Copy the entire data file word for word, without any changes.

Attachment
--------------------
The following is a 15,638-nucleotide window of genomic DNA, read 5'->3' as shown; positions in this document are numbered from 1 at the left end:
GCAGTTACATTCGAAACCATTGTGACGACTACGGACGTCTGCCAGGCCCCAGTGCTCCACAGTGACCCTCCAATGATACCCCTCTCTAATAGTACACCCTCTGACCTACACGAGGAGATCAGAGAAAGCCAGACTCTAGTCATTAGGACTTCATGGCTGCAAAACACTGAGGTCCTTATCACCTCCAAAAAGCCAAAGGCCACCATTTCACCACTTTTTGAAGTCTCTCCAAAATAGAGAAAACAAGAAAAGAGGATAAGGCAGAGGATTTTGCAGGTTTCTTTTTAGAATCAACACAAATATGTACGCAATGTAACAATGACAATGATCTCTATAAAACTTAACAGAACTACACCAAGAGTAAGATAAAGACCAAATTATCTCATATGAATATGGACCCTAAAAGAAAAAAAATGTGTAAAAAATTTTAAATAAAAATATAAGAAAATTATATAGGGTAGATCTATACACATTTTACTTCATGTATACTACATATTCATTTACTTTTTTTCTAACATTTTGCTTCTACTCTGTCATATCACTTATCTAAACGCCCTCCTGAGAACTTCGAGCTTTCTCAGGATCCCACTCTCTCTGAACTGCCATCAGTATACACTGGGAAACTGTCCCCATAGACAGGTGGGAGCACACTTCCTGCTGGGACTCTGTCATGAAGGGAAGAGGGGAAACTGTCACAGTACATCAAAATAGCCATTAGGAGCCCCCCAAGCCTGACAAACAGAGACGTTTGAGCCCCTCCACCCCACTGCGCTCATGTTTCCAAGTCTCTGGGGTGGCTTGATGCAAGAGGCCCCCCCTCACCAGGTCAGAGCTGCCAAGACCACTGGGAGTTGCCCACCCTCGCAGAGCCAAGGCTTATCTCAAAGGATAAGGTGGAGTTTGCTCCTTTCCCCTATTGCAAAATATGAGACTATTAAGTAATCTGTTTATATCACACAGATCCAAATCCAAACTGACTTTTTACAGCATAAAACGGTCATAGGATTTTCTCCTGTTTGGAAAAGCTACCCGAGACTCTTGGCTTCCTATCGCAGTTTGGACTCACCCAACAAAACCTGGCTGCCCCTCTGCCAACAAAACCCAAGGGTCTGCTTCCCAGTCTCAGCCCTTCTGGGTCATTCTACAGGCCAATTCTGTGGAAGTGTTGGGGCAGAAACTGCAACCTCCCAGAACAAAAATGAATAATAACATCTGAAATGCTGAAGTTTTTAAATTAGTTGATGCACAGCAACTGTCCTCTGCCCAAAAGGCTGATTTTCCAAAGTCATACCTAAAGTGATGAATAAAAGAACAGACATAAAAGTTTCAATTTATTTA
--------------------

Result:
The following is a 15,638-nucleotide window of genomic DNA, read 5'->3' as shown; positions in this document are numbered from 1 at the left end:
GCAGTTACATTCGAAACCATTGTGACGACTACGGACGTCTGCCAGGCCCCAGTGCTCCACAGTGACCCTCCAATGATACCCCTCTCTAATAGTACACCCTCTGACCTACACGAGGAGATCAGAGAAAGCCAGACTCTAGTCATTAGGACTTCATGGCTGCAAAACACTGAGGTCCTTATCACCTCCAAAAAGCCAAAGGCCACCATTTCACCACTTTTTGAAGTCTCTCCAAAATAGAGAAAACAAGAAAAGAGGATAAGGCAGAGGATTTTGCAGGTTTCTTTTTAGAATCAACACAAATATGTACGCAATGTAACAATGACAATGATCTCTATAAAACTTAACAGAACTACACCAAGAGTAAGATAAAGACCAAATTATCTCATATGAATATGGACCCTAAAAGAAAAAAAATGTGTAAAAAATTTTAAATAAAAATATAAGAAAATTATATAGGGTAGATCTATACACATTTTACTTCATGTATACTACATATTCATTTACTTTTTTTCTAACATTTTGCTTCTACTCTGTCATATCACTTATCTAAACGCCCTCCTGAGAACTTCGAGCTTTCTCAGGATCCCACTCTCTCTGAACTGCCATCAGTATACACTGGGAAACTGTCCCCATAGACAGGTGGGAGCACACTTCCTGCTGGGACTCTGTCATGAAGGGAAGAGGGGAAACTGTCACAGTACATCAAAATAGCCATTAGGAGCCCCCCAAGCCTGACAAACAGAGACGTTTGAGCCCCTCCACCCCACTGCGCTCATGTTTCCAAGTCTCTGGGGTGGCTTGATGCAAGAGGCCCCCCCTCACCAGGTCAGAGCTGCCAAGACCACTGGGAGTTGCCCACCCTCGCAGAGCCAAGGCTTATCTCAAAGGATAAGGTGGAGTTTGCTCCTTTCCCCTATTGCAAAATATGAGACTATTAAGTAATCTGTTTATATCACACAGATCCAAATCCAAACTGACTTTTTACAGCATAAAACGGTCATAGGATTTTCTCCTGTTTGGAAAAGCTACCCGAGACTCTTGGCTTCCTATCGCAGTTTGGACTCACCCAACAAAACCTGGCTGCCCCTCTGCCAACAAAACCCAAGGGTCTGCTTCCCAGTCTCAGCCCTTCTGGGTCATTCTACAGGCCAATTCTGTGGAAGTGTTGGGGCAGAAACTGCAACCTCCCAGAACAAAAATGAATAATAACATCTGAAATGCTGAAGTTTTTAAATTAGTTGATGCACAGCAACTGTCCTCTGCCCAAAAGGCTGATTTTCCAAAGTCATACCTAAAGTGATGAATAAAAGAACAGACATAAAAGTTTCAATTTATTTA